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Discussion Starter · #1 ·
I have a HT set up consisting of Yamaha DSP 800 receiver, Cadence Diva speakers. It sounds great but to add the "Punch" I added Yamaha YST 160 Sub. It does add the Punch but within a few minutes I start getting headache. I tried changing frequency cut off, volume on the Sub but the problem persists. The moment I shut the sub off headache disappears like magic. Is it thebad quality Sub of the set up is wrong?

JD
 

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I suspect that there is some kind of reverberation in your room set up by the sub.

Its possible that some bass trps or similar would improve things drastically.

Jon Risch's quick and dirty traps owuld be a simple way of doing it.

Bass traps can have a dramatic improvement on your sound anyway.
 

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Where is the sub located? If it is in a corner, try moving it to the center of a wall. Try several locations to see if things improve.


The bass traps that dave c mentioned can be read about here. On Jon Risch's website.


The bass traps detailed are broadband low frequency absorbers that will help "soak up" resonant bass frequencies. They will not harm your overall frequency response, they will tighten things up by reducing the decay time in the low frequency range. They are best placed in the corners of your room. More is better. The larger the trap, the lower frequencies it can absorb.
 

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Discussion Starter · #5 ·
Since the low frequency sound is non directional can I place the sub facing sideways instead of facing forward ? How do Subs differ in the "Tightness" of bass category
 

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"Tightness" is a function of both the sub design, the room, and the subs placement. "Tight" bass is normally bass that is relatively free from long resonances, resonance gives bass that boomy sound.


Try any position for the sub, choose the one that sounds best.
 

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Jaydeep,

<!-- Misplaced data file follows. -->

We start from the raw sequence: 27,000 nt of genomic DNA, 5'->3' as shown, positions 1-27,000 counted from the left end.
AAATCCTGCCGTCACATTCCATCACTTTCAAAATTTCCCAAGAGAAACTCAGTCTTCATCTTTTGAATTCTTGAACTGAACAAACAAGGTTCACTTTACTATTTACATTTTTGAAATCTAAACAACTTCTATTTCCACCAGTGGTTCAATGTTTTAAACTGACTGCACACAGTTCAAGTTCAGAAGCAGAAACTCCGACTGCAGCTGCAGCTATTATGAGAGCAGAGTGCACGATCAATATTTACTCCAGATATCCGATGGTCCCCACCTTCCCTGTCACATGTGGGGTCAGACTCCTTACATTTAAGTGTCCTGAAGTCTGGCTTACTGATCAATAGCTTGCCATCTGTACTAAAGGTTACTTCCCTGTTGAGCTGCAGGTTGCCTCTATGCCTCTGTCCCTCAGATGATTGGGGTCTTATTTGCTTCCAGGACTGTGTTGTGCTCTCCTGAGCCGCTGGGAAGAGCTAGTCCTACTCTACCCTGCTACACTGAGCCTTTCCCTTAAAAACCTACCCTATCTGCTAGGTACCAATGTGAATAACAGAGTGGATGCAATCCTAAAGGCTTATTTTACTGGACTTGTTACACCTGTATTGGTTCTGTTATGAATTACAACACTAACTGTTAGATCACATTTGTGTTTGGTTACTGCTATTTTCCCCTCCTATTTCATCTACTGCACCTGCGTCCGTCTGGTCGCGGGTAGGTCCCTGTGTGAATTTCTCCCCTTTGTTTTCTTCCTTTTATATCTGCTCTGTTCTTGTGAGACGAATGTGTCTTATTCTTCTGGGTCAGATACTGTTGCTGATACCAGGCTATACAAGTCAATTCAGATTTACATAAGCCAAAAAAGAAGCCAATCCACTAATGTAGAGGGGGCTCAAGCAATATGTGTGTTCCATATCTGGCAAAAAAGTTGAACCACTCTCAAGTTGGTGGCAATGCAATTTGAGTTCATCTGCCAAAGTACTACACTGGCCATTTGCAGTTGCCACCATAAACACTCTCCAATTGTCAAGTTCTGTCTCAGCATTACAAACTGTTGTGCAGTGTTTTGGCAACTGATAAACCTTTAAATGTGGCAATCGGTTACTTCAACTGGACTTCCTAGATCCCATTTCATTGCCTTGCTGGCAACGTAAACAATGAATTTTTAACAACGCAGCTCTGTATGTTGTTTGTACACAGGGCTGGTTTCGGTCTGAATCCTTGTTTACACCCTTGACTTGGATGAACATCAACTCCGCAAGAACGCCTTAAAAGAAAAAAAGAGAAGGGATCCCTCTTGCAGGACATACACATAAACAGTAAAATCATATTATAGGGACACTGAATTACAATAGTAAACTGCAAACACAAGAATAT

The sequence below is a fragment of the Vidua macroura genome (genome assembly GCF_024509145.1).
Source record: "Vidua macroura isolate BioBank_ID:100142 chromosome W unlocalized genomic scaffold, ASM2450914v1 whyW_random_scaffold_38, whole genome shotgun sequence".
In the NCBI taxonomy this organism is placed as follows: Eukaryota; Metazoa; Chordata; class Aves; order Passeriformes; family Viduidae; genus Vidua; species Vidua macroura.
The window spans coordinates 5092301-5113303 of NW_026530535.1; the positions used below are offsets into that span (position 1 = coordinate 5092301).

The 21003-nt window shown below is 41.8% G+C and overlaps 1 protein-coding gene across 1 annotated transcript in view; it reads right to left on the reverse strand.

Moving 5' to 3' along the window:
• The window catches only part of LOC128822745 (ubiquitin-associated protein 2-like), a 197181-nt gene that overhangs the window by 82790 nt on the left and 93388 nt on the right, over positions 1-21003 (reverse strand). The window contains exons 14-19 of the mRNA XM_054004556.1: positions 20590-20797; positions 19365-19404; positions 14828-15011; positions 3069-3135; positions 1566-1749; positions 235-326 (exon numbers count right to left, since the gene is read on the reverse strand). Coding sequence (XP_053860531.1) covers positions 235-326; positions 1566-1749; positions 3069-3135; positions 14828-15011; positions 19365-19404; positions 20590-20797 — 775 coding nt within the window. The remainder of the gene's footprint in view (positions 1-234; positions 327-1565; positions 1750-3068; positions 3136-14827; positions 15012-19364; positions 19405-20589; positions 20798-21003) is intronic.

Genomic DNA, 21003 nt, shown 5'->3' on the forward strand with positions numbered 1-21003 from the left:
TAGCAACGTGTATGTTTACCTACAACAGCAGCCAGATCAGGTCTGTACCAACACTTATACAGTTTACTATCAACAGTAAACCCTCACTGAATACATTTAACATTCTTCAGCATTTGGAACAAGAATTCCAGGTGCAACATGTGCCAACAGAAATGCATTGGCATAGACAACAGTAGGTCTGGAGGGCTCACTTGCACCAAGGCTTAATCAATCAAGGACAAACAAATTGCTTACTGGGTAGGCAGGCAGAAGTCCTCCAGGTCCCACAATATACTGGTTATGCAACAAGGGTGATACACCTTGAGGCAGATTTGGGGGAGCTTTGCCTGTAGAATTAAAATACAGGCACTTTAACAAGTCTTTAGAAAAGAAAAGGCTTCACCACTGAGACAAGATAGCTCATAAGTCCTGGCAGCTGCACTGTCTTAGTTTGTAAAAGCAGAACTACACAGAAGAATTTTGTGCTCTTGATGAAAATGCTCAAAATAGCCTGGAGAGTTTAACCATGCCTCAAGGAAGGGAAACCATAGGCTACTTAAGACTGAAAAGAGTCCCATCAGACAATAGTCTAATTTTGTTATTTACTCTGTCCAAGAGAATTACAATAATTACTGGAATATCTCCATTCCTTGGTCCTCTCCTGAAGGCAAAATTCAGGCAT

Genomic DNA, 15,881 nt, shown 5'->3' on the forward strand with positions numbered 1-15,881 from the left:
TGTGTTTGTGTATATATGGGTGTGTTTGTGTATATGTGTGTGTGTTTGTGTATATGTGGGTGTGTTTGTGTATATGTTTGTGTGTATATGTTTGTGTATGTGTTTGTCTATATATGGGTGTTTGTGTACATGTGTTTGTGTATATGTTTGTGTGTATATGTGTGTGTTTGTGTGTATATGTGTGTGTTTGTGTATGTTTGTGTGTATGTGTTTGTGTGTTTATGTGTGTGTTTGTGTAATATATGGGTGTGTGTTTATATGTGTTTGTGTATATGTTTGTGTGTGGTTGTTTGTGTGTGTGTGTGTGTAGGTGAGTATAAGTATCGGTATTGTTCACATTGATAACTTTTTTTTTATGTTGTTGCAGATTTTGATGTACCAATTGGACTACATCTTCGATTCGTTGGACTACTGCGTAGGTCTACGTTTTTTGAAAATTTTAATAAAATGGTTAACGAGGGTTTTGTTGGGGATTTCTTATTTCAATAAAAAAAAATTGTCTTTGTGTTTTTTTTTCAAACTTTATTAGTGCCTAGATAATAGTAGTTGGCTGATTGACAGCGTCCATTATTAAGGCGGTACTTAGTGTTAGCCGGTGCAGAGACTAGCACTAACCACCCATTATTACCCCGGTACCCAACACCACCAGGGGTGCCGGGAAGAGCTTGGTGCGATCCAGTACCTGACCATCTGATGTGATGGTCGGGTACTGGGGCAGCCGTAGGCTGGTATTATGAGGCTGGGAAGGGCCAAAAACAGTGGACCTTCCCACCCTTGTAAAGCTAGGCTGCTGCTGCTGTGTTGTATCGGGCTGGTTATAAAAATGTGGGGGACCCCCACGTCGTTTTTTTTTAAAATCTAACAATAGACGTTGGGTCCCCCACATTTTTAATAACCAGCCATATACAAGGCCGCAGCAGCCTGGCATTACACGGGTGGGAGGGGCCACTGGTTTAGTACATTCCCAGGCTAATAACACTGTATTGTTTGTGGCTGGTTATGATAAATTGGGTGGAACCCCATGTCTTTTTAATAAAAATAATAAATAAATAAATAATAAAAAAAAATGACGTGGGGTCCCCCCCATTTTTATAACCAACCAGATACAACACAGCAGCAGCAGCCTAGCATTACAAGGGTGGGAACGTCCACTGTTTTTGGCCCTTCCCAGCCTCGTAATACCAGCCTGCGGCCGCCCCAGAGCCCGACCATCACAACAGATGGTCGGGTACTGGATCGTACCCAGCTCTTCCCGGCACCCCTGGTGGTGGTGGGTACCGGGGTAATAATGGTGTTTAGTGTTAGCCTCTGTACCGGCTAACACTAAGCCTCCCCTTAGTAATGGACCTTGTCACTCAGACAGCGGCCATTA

When you (if you) start to use something like a bass trap, you may first hear "less" bass and wonder why you botheres...

But a little perseverence "usually" leads to the discovery that you have a leaner sound with clearer deeper bass.

Its a very neat trick.

Especially is you have a suspended floor, you might consider de-coupling your subwoofer from the floor as you might be causing the space under the floor to act as a soundbox and create BOOM.
 

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Jay, you may well have the sub level too high. It should be just audible under most conditions. Have you set your channel levels with an analog sound-level meter?
 

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Discussion Starter · #9 ·
No, I have not. At what level should I set various speakers if I manage to get the sound meter.

JD
 

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Quote:
At what level should I set various speakers if I manage to get the sound meter.
You will need an SPL meter and test tones. Play a 1 khz test tone and adjust your volume to where the SPL meter reads 80 dB. The sweep the test tones from about 200hz to 20hz (or below if your sub is capable) and try adjust the response to the same level.
 

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Otherwise, use the sound-level test-tone built into your pre/pro or receiver.
 
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